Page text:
Governments should not rush into seabed mining despite promises of major monetary benefits from the industry, regional churches will be told in a meeting next week.
Advisers to the Pacific Conference of Churches’ 10th General Assembly in Honiara, the Solomon Islands will tell delegates that seabed mining is the next potential threat to the Pacific.
The warning will come on the same week that Fiji’s Cabinet will hear a proposed seabed mining legislation drafted by the Ministry of Foreign Affairs.
Correspondence obtained last week shows that the ministry invited a number of local and regional organizations to what it described as a consultation on the propose laws.
The letter confirmed that the draft would be placed before Cabinet next Tuesday (March 5).
But the Pacific Conference of Churches will encourage member organisations to consider all extractive industry carefully before making decisions.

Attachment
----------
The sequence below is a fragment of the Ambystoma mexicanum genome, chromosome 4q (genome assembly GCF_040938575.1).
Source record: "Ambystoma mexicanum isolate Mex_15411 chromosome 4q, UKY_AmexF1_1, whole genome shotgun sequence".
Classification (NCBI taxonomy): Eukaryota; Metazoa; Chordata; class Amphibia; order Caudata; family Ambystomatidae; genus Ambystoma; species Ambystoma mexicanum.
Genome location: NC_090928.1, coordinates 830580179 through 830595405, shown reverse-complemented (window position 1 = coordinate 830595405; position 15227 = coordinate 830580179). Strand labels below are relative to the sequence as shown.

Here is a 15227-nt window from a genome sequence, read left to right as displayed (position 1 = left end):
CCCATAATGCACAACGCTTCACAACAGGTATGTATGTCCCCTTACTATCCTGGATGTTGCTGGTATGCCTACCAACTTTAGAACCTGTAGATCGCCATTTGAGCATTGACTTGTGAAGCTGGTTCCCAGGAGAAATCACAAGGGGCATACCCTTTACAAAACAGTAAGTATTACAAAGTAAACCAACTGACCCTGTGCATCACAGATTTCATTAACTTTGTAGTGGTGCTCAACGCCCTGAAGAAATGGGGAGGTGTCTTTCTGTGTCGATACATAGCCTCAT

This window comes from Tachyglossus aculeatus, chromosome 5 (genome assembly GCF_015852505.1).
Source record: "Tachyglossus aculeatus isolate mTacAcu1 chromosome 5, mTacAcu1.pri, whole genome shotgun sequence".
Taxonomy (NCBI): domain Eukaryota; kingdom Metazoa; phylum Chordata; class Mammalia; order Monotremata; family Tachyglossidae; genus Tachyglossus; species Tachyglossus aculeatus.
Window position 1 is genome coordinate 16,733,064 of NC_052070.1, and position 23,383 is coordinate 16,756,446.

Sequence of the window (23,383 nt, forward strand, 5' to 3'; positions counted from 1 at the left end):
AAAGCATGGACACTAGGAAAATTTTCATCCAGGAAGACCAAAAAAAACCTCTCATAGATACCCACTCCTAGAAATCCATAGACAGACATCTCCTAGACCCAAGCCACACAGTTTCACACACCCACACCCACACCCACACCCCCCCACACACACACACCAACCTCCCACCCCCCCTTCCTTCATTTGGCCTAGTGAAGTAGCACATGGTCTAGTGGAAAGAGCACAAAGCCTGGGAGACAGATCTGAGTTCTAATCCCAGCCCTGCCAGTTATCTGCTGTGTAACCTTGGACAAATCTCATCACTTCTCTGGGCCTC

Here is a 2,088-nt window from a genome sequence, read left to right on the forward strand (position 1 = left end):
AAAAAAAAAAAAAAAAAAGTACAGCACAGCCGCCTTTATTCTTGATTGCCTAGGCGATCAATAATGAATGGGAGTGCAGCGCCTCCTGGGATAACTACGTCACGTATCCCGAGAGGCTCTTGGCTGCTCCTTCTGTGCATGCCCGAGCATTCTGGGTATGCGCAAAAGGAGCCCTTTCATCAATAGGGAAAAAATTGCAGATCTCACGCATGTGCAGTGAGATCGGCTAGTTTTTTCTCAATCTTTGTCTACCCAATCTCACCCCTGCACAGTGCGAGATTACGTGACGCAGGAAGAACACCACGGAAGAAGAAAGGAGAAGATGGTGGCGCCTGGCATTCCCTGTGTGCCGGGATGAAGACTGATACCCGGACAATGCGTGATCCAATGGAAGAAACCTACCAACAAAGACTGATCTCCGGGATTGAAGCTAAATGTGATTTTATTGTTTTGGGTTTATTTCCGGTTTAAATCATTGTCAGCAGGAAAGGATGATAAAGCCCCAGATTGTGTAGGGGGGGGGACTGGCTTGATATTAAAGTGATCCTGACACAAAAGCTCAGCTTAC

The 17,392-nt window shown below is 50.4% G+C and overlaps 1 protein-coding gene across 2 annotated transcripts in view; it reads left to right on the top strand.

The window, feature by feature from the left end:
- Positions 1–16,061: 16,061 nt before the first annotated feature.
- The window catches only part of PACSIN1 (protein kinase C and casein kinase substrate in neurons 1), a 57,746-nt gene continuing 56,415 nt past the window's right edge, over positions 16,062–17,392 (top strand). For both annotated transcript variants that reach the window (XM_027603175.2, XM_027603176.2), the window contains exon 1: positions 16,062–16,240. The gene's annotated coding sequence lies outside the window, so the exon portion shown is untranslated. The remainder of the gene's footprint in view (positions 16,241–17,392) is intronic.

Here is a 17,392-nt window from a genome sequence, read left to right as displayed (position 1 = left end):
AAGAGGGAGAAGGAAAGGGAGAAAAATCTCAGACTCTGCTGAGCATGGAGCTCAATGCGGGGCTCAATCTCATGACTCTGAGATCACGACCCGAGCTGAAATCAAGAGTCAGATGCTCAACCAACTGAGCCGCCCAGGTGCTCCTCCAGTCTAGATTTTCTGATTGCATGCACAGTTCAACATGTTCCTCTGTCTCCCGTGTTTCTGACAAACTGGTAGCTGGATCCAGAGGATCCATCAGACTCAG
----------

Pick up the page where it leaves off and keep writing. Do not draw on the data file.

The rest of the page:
It will also suggest that churches – as advocates for their members – address the issue of seabed mining with their respective governments.
PCC Environment Spokesman Peter Emberson said it was important that Pacific nations were fully aware of the impact of seabed and land-based mining.
“The general assembly will hear a proposal calling for churches to work together and with civil society to ensure that governments do not rush into these issues,” Emberson said.
“Extractive industry must be thoroughly researched and people made aware of the possible impacts on the environmental and social impacts before any work takes place.”
Recent studies show that communities in Bougainville continue to suffer from skin diseases and respiratory illnesses more than two decades after copper mines closed.
Fisheries and logging are also considered to be extractive industries.
Fiji, the Solomons, New Caledonia and Papua New Guinea are the countries most affected by land-based mining and logging. All Pacific countries, however, will be affected by sea bed mining and fisheries.
Late last week revelations surfaced in Fiji that two multinational corporations – Lockheed Martin of the United States and KORDI of South Korea – have shown interest in seabed mining in the Pacific.